“I decided to paint a Saudi woman surrounded by Arabic calligraphy, knowing that it could possibly be removed instantly. Even after I left, to my surprise, I was getting tagged in pictures and receiving messages from all over. People had never seen art from our country before, and they were so excited to learn more. It ended up staying up for months. That was really amazing for me,” says bin Saidan.
With each success, her ambition only grows, as do the size and scope of her pieces. And a legion of artists who were inspired by her now assist her on intricately planned works that she often toils on for 17 hours a day alongside her collaborators. In the past few years, she’s earned a Master’s degree, focusing her thesis on how to make a city more beautiful through art. Soon after, she started collaborating with the government to beautify areas of the city, including the first tunnel in Riyadh designed by Saudi artists.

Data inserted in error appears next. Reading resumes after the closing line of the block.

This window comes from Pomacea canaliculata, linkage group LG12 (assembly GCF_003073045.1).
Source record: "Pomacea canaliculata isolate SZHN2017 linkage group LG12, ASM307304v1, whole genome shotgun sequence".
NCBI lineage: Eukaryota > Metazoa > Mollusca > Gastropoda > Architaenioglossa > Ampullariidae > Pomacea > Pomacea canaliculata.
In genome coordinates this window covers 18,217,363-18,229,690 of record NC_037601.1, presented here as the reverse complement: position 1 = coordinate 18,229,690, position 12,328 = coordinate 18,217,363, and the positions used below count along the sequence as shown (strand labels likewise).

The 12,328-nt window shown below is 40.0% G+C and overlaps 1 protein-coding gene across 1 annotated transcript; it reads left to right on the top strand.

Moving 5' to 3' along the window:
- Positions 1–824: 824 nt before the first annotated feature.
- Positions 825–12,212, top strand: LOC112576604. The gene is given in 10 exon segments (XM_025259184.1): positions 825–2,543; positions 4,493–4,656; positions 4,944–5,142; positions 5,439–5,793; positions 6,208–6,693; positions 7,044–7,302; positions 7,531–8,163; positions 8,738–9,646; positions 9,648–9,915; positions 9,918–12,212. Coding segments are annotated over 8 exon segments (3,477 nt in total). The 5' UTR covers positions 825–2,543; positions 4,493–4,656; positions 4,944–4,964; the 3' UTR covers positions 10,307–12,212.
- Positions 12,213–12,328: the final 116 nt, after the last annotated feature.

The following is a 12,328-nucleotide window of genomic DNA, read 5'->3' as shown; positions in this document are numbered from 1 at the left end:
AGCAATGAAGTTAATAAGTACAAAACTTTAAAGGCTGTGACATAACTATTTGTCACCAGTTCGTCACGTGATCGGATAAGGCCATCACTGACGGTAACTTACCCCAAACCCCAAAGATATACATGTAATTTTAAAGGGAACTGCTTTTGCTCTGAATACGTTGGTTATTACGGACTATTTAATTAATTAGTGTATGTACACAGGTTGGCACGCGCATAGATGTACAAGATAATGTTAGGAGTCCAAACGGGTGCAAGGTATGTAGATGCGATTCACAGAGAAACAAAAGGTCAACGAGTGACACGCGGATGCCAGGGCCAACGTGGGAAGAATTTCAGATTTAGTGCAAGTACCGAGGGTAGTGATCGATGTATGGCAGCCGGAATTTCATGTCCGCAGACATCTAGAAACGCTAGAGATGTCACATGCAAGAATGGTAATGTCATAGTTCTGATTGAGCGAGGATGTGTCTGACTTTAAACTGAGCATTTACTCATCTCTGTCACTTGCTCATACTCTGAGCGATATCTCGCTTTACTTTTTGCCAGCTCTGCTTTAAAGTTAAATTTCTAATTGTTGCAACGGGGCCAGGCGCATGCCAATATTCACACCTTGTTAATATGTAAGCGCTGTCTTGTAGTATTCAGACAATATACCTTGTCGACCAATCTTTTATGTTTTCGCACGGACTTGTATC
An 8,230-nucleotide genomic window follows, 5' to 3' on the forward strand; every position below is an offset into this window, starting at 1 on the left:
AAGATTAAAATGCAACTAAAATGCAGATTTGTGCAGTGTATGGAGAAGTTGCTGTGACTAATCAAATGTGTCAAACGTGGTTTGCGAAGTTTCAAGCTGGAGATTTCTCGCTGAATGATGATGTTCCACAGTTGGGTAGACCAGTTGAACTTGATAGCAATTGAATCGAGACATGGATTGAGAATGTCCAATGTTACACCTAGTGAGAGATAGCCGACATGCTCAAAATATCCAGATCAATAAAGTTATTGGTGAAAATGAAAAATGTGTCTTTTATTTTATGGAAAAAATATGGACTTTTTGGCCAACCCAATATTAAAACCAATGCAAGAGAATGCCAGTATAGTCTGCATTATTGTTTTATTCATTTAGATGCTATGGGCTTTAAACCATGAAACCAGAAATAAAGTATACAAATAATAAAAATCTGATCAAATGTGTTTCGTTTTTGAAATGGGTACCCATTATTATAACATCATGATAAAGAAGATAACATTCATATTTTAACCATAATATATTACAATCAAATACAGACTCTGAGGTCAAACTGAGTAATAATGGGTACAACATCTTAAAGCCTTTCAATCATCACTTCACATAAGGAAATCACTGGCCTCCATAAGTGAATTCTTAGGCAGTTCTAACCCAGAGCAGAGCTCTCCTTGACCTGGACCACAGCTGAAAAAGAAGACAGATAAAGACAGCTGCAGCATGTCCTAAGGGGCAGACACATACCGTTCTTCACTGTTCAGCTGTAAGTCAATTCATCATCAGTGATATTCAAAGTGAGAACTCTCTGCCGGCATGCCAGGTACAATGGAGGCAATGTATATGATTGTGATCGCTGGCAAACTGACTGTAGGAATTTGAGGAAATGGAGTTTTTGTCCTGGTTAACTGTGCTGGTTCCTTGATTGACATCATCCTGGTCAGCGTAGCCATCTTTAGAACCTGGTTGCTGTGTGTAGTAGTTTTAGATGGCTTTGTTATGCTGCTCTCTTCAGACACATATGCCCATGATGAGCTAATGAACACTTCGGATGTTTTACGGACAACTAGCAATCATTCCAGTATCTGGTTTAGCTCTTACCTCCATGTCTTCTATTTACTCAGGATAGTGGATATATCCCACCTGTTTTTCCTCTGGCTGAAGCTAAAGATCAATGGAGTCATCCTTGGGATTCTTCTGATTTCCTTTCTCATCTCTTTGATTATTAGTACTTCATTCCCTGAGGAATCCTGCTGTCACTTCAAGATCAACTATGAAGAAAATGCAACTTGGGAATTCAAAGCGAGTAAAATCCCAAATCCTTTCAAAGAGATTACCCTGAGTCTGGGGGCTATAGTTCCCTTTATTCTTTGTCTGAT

“In 2009, Riyadh was very boring to look at, to be honest,” says bin Saidan. “There was no art — it was only gray. It was genuinely a dream come true for me to implement this in collaboration with the municipality.”
It’s not only the city that’s changed. She has changed, too. The shy girl she once was has disappeared, and she’s embraced the role she’s earned in her society, happily taking on aspiring artists who see in her work a future they hadn’t known was possible.
“I really feel a change here. I’m so grateful to live in a country that now values art as much as I do. Because, before, people didn’t care about art. Now, my nephews and nieces all say they want to be like Auntie Noura. ‘We want to be artists,’ they tell their parents,” she says. “Before, art was just an idea. Now it’s a tangible reality. There is a meaning to art now. And it means so much to all of us.”